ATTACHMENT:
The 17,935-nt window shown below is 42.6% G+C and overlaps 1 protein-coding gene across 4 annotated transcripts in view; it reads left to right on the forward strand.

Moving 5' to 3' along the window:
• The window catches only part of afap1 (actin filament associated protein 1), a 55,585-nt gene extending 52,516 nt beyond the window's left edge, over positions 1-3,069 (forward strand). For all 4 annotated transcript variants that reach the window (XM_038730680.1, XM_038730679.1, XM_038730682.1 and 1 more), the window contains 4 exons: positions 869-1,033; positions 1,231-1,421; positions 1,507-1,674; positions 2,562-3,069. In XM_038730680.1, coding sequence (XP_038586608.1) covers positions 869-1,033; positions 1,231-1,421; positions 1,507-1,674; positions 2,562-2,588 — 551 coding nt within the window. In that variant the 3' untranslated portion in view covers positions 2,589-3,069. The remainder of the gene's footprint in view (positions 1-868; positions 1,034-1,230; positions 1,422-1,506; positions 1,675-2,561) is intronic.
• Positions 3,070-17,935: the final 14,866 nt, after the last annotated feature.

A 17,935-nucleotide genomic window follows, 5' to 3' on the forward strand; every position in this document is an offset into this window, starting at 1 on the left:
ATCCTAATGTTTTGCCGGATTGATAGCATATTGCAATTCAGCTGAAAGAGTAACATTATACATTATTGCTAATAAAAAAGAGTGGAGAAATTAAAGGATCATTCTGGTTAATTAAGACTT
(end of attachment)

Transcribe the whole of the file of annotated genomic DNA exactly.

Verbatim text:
The 17,935-nt window shown below is 42.6% G+C and overlaps 1 protein-coding gene across 4 annotated transcripts in view; it reads left to right on the forward strand.

Moving 5' to 3' along the window:
• The window catches only part of afap1 (actin filament associated protein 1), a 55,585-nt gene extending 52,516 nt beyond the window's left edge, over positions 1-3,069 (forward strand). For all 4 annotated transcript variants that reach the window (XM_038730680.1, XM_038730679.1, XM_038730682.1 and 1 more), the window contains 4 exons: positions 869-1,033; positions 1,231-1,421; positions 1,507-1,674; positions 2,562-3,069. In XM_038730680.1, coding sequence (XP_038586608.1) covers positions 869-1,033; positions 1,231-1,421; positions 1,507-1,674; positions 2,562-2,588 — 551 coding nt within the window. In that variant the 3' untranslated portion in view covers positions 2,589-3,069. The remainder of the gene's footprint in view (positions 1-868; positions 1,034-1,230; positions 1,422-1,506; positions 1,675-2,561) is intronic.
• Positions 3,070-17,935: the final 14,866 nt, after the last annotated feature.

A 17,935-nucleotide genomic window follows, 5' to 3' on the forward strand; every position in this document is an offset into this window, starting at 1 on the left:
ATCCTAATGTTTTGCCGGATTGATAGCATATTGCAATTCAGCTGAAAGAGTAACATTATACATTATTGCTAATAAAAAAGAGTGGAGAAATTAAAGGATCATTCTGGTTAATTAAGACTT